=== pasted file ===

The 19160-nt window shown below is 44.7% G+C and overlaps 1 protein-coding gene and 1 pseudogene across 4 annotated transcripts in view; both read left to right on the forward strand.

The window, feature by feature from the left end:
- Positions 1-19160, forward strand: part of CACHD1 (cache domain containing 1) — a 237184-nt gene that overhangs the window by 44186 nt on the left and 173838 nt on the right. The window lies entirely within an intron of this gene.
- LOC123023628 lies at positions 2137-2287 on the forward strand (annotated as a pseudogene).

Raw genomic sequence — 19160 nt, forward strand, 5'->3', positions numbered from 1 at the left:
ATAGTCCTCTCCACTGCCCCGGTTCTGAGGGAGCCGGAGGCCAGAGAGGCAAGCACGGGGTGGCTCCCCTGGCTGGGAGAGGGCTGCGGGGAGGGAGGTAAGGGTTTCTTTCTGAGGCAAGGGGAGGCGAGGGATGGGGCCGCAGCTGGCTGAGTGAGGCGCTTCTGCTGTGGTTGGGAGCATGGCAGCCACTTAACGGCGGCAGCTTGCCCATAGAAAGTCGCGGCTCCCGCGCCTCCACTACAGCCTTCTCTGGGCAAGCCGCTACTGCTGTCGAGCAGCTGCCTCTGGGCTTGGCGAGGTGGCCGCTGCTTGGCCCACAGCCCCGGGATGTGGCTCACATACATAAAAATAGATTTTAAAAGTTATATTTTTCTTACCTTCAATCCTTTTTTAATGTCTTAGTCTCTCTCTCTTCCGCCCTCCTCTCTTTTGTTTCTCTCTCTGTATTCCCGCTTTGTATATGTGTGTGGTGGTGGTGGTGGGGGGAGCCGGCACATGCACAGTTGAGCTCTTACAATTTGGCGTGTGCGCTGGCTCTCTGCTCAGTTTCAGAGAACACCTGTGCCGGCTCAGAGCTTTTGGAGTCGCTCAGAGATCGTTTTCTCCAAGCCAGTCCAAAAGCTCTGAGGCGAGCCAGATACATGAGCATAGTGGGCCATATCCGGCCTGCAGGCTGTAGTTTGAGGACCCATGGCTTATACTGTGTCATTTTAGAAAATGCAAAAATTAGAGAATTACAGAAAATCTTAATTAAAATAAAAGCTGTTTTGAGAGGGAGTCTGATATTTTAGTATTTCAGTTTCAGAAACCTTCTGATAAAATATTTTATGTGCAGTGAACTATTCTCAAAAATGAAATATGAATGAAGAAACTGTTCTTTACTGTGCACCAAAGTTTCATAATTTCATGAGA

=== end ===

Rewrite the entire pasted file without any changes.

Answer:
The 19160-nt window shown below is 44.7% G+C and overlaps 1 protein-coding gene and 1 pseudogene across 4 annotated transcripts in view; both read left to right on the forward strand.

The window, feature by feature from the left end:
- Positions 1-19160, forward strand: part of CACHD1 (cache domain containing 1) — a 237184-nt gene that overhangs the window by 44186 nt on the left and 173838 nt on the right. The window lies entirely within an intron of this gene.
- LOC123023628 lies at positions 2137-2287 on the forward strand (annotated as a pseudogene).

Raw genomic sequence — 19160 nt, forward strand, 5'->3', positions numbered from 1 at the left:
ATAGTCCTCTCCACTGCCCCGGTTCTGAGGGAGCCGGAGGCCAGAGAGGCAAGCACGGGGTGGCTCCCCTGGCTGGGAGAGGGCTGCGGGGAGGGAGGTAAGGGTTTCTTTCTGAGGCAAGGGGAGGCGAGGGATGGGGCCGCAGCTGGCTGAGTGAGGCGCTTCTGCTGTGGTTGGGAGCATGGCAGCCACTTAACGGCGGCAGCTTGCCCATAGAAAGTCGCGGCTCCCGCGCCTCCACTACAGCCTTCTCTGGGCAAGCCGCTACTGCTGTCGAGCAGCTGCCTCTGGGCTTGGCGAGGTGGCCGCTGCTTGGCCCACAGCCCCGGGATGTGGCTCACATACATAAAAATAGATTTTAAAAGTTATATTTTTCTTACCTTCAATCCTTTTTTAATGTCTTAGTCTCTCTCTCTTCCGCCCTCCTCTCTTTTGTTTCTCTCTCTGTATTCCCGCTTTGTATATGTGTGTGGTGGTGGTGGTGGGGGGAGCCGGCACATGCACAGTTGAGCTCTTACAATTTGGCGTGTGCGCTGGCTCTCTGCTCAGTTTCAGAGAACACCTGTGCCGGCTCAGAGCTTTTGGAGTCGCTCAGAGATCGTTTTCTCCAAGCCAGTCCAAAAGCTCTGAGGCGAGCCAGATACATGAGCATAGTGGGCCATATCCGGCCTGCAGGCTGTAGTTTGAGGACCCATGGCTTATACTGTGTCATTTTAGAAAATGCAAAAATTAGAGAATTACAGAAAATCTTAATTAAAATAAAAGCTGTTTTGAGAGGGAGTCTGATATTTTAGTATTTCAGTTTCAGAAACCTTCTGATAAAATATTTTATGTGCAGTGAACTATTCTCAAAAATGAAATATGAATGAAGAAACTGTTCTTTACTGTGCACCAAAGTTTCATAATTTCATGAGA